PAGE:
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Love songs are everywhere. But does anyone have a definition of love, which — people claim — makes the world go around? Sure, it’s easy to tell when you’re in love with someone. [The heart pounds and you act like an idiot.] But it’s much harder to say if you actually love someone.
Enter the mind of Harry Jenkins, as he is about to make love to Natasha,
And then he laughed at himself as he sank beneath the covers. No sane man would question such free and voluptuous pleasure, as if it could only be valued through thought. Only an idiot or a fool would try to analyze love and passion
Nonetheless, like the fool, I seek a definition. Perhaps it is the lawyer in me. On the subject of love, Carl Jung, the Swiss psychiatrist, is a sobering read. All of us, supposedly, carry within us, an animus [if you’re female] and an anima [if you’re male], which is the idealized image of the person you love. And so, when you are in love you are projecting this idealized image on a real, live person who might be naturally quite entitled to be different.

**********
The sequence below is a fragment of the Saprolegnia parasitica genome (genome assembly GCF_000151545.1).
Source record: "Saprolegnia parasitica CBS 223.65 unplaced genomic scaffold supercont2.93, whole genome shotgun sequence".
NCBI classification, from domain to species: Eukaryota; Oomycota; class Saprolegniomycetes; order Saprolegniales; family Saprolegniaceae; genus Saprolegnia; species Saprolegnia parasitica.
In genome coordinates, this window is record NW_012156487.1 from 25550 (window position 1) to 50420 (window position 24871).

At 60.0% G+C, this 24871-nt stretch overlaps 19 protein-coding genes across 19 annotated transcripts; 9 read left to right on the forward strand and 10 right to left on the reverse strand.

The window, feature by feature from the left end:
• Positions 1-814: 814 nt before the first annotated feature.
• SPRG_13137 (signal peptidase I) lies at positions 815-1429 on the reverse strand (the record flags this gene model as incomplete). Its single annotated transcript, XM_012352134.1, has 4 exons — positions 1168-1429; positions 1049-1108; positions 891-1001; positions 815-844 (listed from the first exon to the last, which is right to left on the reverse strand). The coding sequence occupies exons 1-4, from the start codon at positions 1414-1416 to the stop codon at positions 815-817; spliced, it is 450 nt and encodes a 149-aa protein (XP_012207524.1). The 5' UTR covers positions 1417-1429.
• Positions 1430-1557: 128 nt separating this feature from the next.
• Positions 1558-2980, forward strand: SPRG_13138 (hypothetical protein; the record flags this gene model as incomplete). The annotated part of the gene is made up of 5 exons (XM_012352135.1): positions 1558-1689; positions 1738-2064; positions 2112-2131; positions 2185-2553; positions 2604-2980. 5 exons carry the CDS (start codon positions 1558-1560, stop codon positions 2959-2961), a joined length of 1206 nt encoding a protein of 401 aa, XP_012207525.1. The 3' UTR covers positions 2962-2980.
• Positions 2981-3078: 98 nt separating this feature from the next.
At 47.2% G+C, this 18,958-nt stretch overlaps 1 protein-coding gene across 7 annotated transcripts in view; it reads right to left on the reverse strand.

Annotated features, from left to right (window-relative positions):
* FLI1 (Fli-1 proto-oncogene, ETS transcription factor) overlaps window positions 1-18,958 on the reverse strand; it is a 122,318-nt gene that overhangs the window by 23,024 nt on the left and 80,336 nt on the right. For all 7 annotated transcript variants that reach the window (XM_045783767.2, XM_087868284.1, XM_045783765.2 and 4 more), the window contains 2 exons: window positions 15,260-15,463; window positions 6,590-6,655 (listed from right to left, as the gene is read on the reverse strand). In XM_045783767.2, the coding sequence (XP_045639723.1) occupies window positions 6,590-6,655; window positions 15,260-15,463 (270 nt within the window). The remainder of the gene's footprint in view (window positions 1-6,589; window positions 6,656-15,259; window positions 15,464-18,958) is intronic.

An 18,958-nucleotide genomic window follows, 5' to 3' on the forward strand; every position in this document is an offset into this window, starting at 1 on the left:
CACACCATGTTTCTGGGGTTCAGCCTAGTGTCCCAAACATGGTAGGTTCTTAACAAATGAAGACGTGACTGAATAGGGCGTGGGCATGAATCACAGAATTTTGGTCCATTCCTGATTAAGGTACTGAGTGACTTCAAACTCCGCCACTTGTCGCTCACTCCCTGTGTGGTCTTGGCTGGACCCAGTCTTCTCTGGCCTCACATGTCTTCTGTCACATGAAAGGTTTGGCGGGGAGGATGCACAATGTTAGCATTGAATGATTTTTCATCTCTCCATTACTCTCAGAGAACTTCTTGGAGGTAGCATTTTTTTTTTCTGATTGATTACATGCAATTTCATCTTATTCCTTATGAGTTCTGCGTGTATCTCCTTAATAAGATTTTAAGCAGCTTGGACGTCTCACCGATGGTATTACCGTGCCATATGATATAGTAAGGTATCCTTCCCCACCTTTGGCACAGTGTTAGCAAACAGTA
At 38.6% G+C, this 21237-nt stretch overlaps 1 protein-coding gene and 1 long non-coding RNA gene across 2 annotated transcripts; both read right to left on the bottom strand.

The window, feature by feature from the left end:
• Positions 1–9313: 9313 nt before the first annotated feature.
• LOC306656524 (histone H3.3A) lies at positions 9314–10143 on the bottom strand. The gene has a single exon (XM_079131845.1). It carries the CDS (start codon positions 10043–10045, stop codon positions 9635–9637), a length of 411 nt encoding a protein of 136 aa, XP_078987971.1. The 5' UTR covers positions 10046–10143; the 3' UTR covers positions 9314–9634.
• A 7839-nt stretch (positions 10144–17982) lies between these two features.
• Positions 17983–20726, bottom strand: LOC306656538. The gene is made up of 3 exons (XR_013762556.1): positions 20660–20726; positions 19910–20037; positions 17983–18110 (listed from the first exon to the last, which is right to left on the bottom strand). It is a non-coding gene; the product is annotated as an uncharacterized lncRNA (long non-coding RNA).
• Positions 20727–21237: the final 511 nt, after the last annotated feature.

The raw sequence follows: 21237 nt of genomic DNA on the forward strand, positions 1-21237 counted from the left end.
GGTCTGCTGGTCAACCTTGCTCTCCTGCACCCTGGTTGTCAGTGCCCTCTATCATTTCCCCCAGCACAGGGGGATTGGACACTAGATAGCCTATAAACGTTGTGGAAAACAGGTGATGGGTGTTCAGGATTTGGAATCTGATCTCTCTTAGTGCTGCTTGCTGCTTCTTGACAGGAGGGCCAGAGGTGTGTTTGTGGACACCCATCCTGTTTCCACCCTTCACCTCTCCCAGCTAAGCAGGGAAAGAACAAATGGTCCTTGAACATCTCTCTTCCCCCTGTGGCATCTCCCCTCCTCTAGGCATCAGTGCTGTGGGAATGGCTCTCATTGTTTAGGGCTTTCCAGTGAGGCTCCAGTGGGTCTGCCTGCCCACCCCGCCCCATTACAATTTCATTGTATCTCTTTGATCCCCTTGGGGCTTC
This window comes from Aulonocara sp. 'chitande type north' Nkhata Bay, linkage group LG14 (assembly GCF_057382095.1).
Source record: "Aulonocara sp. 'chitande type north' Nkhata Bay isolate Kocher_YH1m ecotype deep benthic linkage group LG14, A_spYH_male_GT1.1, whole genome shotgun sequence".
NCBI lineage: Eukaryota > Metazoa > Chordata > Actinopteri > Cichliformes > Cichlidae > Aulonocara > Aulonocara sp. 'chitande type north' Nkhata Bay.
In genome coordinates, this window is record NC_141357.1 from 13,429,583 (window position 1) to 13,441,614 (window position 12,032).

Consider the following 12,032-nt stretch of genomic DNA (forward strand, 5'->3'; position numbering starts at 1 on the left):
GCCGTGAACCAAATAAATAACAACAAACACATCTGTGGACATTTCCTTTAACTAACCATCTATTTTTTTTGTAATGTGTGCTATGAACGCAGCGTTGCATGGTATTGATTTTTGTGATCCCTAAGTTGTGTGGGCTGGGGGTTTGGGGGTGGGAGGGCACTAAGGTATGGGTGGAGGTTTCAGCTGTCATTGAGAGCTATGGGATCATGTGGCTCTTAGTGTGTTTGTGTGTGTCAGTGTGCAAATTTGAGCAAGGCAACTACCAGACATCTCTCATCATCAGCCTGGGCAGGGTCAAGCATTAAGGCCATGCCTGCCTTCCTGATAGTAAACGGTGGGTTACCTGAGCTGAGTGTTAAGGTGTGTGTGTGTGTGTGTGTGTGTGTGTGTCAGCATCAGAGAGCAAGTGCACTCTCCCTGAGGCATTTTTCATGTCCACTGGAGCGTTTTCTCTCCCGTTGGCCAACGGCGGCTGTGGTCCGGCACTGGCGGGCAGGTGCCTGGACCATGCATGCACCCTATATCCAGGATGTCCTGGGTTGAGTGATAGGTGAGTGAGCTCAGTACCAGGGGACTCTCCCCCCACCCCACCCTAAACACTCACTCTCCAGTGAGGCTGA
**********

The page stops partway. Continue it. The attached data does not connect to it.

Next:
After the honeymoon, those annoying little cracks in the image appear, which could certainly explain the high divorce rate. When you find the real person doesn’t exactly match your superimposed ideal, what do you do?
All of these thoughts led me to explore people’s ideas of all kinds of love, not just the romantic variety, in Final Paradox, the second in The Osgoode Trilogy.
Harry Jenkins is the lawyer protagonist throughout the trilogy, which contain storylines of murder and fraud. He is in the thrall of the beautiful Natasha. His aging father, who abandoned him as a child, has just asked his forgiveness. Harry can’t seem to find that in his heart. Natasha asks him—